Justices Bobbe Bridge, Mary Fairhurst, and Tom Chambers all wrote their own dissents.  Justices Bridge, Chambers, and Susan Owens signed Justice Fairhurst’s dissent, and Justice Owens signed Justice Chambers’ dissent.  All three dissents are great.  But to my mind, Justice Bridge’s dissent is just beautiful.  I remember it brought tears to my eyes when I read it.  I will leave you with a few opening words from her dissent:

The impact of this case upon the plaintiff couples and their children is both far reaching and deeply saddening. The impact extends to all of Washington’s gay and lesbian citizens and to the many fair-minded Washington citizens who hoped for a different result in this case. And, I dare say, the result that we reach today will be remembered more for what it does not do than for what it does.

What we are called upon to do here is address the availability of the civil contract of marriage—the only characterization of the issue presented that permits governmental intrusion into what is otherwise a personal, private relationship between two people. The State’s intrusion is governed by the articles of our constitution. What we ought not to address is marriage as the sacrament or religious rite—an area into which the State is not entitled to intrude at all and which is governed by articles of faith. What we have not done is engage in the kind of critical analysis the makers of our constitution contemplated when interpreting the limits on governmental intrusion into private civil affairs; what we have done is permit the religious and moral strains of the Defense of Marriage Act (DOMA) to justify the State’s intrusion. As succinctly put by amici the Libertarian Party of Washington State and the Log Cabin Republicans of Washington: “To ban gay civil marriage because some, but not all, religions disfavor it, reflects an impermissible State religious establishment.” Amicus Curiae Br. of the Libertarian Party of Washington State et al. at 11. After all, we permit civil divorce though many religions prohibit it—why such fierce protection of marriage at its beginning but not its end?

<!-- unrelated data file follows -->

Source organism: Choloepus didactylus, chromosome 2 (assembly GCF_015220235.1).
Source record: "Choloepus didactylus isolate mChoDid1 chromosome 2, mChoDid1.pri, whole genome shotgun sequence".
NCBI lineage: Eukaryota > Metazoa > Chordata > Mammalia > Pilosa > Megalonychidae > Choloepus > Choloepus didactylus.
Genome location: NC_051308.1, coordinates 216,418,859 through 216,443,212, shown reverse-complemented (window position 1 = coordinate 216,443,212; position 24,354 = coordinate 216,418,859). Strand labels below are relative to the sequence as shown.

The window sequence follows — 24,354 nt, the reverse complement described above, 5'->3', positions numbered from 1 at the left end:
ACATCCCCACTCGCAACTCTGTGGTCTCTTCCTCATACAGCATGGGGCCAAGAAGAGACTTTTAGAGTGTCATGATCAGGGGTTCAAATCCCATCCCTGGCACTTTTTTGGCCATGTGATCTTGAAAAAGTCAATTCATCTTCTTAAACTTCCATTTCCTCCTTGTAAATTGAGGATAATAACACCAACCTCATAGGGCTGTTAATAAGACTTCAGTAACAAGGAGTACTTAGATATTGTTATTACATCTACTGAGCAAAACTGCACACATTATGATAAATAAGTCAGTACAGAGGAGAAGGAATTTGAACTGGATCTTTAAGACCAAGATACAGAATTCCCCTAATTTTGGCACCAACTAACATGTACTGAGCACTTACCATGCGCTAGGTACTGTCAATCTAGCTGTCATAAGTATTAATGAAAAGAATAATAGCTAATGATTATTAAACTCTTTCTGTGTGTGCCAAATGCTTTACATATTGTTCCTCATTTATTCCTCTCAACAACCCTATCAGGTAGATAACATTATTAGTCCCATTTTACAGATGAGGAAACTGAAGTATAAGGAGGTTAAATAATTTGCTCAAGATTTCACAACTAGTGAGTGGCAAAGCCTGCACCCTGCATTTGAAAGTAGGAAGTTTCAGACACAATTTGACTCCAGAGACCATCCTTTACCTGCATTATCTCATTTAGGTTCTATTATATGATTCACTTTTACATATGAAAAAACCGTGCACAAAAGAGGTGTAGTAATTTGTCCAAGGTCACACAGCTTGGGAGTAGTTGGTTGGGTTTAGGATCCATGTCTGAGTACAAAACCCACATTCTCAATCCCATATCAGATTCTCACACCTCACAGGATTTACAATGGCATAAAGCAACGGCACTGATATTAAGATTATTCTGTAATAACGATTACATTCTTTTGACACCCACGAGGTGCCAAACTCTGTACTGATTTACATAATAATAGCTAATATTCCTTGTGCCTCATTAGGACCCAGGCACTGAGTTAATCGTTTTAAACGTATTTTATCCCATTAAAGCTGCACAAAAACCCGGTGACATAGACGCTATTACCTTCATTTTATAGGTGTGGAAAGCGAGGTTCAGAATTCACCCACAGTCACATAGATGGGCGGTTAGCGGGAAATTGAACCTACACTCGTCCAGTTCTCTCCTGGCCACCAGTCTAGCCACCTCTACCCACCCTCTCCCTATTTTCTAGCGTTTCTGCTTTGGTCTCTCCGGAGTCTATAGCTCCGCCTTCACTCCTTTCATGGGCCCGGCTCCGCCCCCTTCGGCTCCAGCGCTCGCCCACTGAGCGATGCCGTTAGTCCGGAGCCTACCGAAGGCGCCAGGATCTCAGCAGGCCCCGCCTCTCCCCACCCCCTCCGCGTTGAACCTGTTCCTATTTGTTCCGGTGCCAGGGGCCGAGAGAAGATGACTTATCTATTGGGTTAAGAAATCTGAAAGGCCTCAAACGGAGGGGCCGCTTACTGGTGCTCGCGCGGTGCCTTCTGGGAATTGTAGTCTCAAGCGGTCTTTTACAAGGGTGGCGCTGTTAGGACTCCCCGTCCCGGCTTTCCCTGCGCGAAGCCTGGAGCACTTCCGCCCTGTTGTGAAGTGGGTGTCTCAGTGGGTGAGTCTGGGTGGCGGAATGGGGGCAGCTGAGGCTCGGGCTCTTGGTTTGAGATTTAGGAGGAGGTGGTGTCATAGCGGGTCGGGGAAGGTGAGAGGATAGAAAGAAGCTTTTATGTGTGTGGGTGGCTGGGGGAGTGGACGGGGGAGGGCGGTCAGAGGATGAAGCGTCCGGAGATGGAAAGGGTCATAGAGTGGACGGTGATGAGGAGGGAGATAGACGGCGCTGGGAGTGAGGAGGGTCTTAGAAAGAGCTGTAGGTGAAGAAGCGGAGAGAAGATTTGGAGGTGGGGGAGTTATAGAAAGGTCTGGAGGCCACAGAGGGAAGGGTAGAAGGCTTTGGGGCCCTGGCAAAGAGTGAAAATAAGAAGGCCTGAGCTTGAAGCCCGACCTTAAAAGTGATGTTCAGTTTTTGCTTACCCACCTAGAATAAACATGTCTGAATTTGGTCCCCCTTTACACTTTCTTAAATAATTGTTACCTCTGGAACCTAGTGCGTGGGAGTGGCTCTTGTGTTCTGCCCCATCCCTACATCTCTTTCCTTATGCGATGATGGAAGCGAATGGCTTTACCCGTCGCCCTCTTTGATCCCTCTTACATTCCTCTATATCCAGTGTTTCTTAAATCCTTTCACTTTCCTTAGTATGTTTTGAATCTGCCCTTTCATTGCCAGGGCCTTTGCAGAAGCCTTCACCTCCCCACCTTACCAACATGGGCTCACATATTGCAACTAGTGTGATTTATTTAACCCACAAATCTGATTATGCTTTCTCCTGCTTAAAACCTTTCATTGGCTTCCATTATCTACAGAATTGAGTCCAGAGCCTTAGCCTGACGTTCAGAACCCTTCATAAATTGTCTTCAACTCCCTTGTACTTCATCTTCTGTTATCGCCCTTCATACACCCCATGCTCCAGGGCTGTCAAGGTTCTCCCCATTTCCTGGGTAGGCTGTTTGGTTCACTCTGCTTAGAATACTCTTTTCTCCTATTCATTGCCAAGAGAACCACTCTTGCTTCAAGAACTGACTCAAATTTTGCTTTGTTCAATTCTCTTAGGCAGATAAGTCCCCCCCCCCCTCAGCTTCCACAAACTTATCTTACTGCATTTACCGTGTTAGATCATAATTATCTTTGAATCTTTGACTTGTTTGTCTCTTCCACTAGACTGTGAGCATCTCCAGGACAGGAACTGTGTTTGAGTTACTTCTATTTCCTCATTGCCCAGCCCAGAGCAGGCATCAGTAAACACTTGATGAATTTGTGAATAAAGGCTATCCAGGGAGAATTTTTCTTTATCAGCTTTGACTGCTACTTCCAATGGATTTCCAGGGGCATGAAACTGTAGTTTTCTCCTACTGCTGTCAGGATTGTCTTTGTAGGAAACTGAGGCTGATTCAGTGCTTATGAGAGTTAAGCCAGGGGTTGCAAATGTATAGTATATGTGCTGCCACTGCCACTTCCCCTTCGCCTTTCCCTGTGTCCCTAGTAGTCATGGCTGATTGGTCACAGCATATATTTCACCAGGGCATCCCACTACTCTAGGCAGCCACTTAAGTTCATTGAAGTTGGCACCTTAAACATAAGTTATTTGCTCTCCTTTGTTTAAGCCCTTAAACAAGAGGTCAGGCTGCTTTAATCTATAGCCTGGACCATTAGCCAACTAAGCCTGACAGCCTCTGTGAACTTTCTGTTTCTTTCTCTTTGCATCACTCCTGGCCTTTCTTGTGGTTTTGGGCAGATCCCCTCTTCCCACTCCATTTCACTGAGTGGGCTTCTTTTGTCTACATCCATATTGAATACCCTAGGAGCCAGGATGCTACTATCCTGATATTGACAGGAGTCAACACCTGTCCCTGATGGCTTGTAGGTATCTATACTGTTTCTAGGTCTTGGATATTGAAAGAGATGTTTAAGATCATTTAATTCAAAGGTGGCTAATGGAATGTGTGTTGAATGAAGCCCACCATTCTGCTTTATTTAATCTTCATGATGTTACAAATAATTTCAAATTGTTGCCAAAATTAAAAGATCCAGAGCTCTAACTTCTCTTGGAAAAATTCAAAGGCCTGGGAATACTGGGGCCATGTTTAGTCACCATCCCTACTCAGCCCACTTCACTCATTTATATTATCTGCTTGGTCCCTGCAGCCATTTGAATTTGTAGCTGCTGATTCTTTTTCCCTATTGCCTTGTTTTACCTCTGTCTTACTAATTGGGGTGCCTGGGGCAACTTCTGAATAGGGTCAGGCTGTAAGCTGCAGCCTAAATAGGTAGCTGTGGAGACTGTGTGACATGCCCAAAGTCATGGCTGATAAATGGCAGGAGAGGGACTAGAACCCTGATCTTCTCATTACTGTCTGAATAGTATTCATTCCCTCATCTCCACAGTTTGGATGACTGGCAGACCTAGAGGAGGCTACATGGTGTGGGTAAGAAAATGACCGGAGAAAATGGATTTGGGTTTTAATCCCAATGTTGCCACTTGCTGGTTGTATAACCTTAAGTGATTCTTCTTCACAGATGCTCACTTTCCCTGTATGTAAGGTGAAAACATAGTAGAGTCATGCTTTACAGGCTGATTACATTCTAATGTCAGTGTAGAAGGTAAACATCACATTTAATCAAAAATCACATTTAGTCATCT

If the DOMA is really about the “sanctity” of marriage, as its title implies, then it is clearly an unconstitutional foray into state-sanctioned religious belief. If the DOMA purports to further some State purpose of preserving the family unit, as the plurality would interpret it, then I cannot imagine better candidates to fulfill that purpose than the same-sex couples who are the plaintiffs in these consolidated actions.

I agree with Justice Fairhurst that the DOMA wholly fails a rational basis review. And, I agree that our nation’s jurisprudence suggests we should hold that where a union is not prohibited by age or bloodlines (restrictions grounded in legitimate state interests in the protection of minors and preventing congenital birth defects), it is a fundamental right of an individual to marry the person of his or her choice. Justice Fairhurst also correctly notes that the plurality and concurrences disingenuously frame the question before us. Dissent (Fairhurst, J.) at 2. They ask not whether the right to marry is fundamental, or whether a prohibition on same-sex marriage strengthens the putative state interest in the frequency and longevity of heterosexual marriage (a dubious policy clearly at odds with our liberalized laws of marital dissolution), but whether there is a fundamental right to “same-sex” marriage. Just as the United States Supreme Court majority did in Bowers v. Hardwick 20 years ago, today’s plurality and Justice J.M. Johnson’s concurrence frame the issue before us so as to ignore not only petitioners’ fundamental right to privacy but also the legislature’s blatant animosity toward gays and lesbians. See Bowers v. Hardwick, 478 U.S. 186, 199, 106 S. Ct. 2841, 92 L. Ed. 2d 140 (1986) (Blackmun, J., dissenting). The passage of time and prudent judgment revealed the folly of Bowers, a mistake born of bigotry and flawed legal reasoning. Lawrence v. Texas, 539 U.S. 558, 562-78, 123 S. Ct. 2472, 156 L. Ed. 2d 508 (2003). Alas, the same will be said of this court’s decision today.

Yes it will Justice Bridge.  On a day like today, it is clear the Anderson majority opinion is nothing more than a mistake born of bigotry and flawed legal reasoning.

Originally posted to taylormattd on Mon Jan 23, 2012 at 04:41 PM PST.

Also republished by Milk Men And Women, Angry Gays, and LGBT Kos Community.